There’s a lot of talk these days about brands and authenticity. The advice goes something like this:
– Be honest.
– Be intelligent.
– Be more than a money-grubbing machine
In essence: Don’t be a turd.
Part of me understands why this conversation is necessary. A bigger part of me thinks “brand authenticity” has been overblown into a trendy idea, as if someone had an “Aha!” moment and decided being genuine was a clever way to get people to like them. But authenticity isn’t an idea or a skill or a tactic. People have been doing it accidentally since the beginning of time.
When did we become so disingenuous anyhow? Have we become so morbidly accustom to being taken by gimmicks, bait and switch, slick advertising “glam” and marketing “positioning” that it’s impressive when someone tells the truth?
One of the most famous campaigns to tell the truth and rattle a bunch of brains is the Avis campaign of 1962. Avis was in the red for 13 years. They were second behind the big hitter, Hertz. They knew it. Everyone else knew it. So they embraced who they were and turned the statement, “We try harder because we have to,” into their business manifesto, a philosophy that changed their organization and turned them into a powerhouse.
If you’re in the writing business, you’ve probably heard about the much lauded tagline that’s still used today: “We Try Harder.” It’s received a lot of attention. As brilliant as it is, the tagline alone is just that: a tagline. Three words. But the success of the campaign was not in the words. Authenticity is so much more than the ability to express something honestly. Three words cannot embody a philosophy, just like three words can’t save a brand. Three words did not move Avis marketshare from 11% to 35% in just three years.
What did? It’s much less sexy. It was a lot of work. Sweaty is a more appropriate adjective. It was sweaty.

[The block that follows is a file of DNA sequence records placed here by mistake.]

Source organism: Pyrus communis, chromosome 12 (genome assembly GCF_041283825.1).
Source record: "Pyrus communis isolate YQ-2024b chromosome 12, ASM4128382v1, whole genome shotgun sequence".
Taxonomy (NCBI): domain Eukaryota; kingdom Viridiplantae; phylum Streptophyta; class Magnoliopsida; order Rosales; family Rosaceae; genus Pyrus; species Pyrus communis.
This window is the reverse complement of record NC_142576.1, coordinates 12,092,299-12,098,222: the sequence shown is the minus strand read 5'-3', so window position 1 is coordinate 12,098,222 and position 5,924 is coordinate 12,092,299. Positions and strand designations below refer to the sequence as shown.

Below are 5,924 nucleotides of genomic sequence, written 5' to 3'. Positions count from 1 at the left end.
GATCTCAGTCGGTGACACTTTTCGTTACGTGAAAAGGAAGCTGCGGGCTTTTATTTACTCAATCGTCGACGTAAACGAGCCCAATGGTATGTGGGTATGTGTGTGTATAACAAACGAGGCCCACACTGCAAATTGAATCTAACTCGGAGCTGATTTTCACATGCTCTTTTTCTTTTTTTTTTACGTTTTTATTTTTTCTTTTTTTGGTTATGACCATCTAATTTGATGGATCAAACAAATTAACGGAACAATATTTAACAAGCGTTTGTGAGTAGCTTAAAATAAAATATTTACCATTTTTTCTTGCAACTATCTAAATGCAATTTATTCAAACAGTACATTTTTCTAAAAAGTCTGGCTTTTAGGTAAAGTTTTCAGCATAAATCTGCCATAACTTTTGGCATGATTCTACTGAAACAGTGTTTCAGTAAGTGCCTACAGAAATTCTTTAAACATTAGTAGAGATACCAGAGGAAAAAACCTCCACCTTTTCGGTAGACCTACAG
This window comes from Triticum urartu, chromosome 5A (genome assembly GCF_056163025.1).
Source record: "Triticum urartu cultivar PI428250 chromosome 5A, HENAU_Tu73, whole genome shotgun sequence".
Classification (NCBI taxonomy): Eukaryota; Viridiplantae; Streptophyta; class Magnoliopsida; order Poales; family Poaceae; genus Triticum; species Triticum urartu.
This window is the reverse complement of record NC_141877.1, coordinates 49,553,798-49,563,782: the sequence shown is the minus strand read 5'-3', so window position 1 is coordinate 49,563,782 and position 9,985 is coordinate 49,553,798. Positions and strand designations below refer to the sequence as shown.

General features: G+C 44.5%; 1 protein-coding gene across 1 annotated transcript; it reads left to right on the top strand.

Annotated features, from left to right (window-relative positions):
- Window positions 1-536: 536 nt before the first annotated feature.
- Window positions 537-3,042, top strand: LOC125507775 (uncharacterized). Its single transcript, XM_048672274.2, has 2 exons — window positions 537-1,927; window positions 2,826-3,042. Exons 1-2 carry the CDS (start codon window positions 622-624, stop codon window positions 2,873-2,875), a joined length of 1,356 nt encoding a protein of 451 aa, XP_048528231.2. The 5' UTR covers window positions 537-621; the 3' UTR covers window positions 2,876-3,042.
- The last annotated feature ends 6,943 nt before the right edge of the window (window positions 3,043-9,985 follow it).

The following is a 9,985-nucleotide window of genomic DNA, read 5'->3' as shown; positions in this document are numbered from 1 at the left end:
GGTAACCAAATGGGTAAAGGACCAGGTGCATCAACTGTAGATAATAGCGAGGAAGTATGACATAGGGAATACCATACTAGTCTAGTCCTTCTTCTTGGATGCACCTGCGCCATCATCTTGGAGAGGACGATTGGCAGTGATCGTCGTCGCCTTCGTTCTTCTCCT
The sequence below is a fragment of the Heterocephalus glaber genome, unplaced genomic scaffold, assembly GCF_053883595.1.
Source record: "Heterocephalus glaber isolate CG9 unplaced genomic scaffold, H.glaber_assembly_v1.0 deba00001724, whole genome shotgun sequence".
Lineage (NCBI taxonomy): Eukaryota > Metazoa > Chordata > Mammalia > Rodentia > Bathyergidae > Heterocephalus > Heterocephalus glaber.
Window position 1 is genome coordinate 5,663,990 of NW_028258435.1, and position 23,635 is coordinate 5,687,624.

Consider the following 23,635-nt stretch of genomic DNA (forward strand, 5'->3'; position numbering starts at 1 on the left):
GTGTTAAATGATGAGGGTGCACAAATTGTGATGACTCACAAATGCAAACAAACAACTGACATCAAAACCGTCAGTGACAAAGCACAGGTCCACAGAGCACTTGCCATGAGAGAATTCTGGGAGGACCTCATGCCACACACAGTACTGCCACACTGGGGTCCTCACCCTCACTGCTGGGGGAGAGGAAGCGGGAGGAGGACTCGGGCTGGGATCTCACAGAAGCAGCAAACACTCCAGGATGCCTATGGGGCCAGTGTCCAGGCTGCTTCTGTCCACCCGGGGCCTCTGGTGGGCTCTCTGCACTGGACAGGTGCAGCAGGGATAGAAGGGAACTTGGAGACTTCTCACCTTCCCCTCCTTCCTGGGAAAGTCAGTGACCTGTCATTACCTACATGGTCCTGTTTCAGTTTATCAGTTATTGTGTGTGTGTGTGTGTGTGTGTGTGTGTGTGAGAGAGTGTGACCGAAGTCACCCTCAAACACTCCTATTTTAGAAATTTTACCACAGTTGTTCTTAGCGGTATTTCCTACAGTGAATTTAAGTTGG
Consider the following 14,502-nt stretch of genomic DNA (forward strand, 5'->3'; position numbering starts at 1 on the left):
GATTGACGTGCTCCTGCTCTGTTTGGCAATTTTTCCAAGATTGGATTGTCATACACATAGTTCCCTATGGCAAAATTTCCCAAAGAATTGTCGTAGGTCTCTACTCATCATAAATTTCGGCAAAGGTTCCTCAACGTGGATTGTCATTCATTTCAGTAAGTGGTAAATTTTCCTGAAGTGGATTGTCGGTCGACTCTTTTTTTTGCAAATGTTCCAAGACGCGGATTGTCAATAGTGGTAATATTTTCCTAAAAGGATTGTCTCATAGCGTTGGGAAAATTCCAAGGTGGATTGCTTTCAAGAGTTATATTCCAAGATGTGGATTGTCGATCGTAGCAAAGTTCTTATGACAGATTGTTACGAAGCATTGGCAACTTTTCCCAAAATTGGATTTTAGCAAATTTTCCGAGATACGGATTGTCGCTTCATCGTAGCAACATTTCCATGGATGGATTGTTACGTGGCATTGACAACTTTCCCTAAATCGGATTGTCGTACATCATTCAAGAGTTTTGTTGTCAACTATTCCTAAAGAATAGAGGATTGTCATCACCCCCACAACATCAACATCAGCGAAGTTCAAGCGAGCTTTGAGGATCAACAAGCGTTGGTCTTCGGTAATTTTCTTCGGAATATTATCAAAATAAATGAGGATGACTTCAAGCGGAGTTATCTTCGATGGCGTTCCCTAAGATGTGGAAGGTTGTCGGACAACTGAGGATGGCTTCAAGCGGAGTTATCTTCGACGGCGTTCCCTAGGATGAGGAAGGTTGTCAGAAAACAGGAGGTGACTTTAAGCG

You don’t hear much about what Avis did behind the scenes. Before releasing the “We Try Harder” campaign to the public, Avis executives traveled to all the branches and met with every single employee face-to-face, explaining how the success of the “We Try Harder” campaign hinged on providing superior customer service. In 1963, the first point of contact for prospects and customers was client services. The people. If the first point of contact didn’t embody the brand’s philosophy—if the authentic experience didn’t match the authenticity of their value statement—the tagline would’ve been nothing more than empty advertising speak.
Flash forward 50 years. The first point of contact for prospects is no longer customer service. It’s a screen. It’s a blank search bar. It’s your website, your videos, your tweets, your infographics. It’s your holistic web presence: all of your brand’s digital content.
So…does your web presence embody your business philosophy, or do you simply have a well-crafted mission statement? Are you experts hiding your expertise behind a registration wall? Do you design for trends, or do you design for people? Do you write for web spiders, or do you write for humans? And are you giving people the information they need to help them make a buying decision, or are you talking incessantly about yourself?
Authenticity is no longer a novelty. It’s an expectation. Customers expect this authenticity through value-laden content and online experiences that deliver the information or services they need. How well a brand meets this expectation will determine its success. Not a tagline.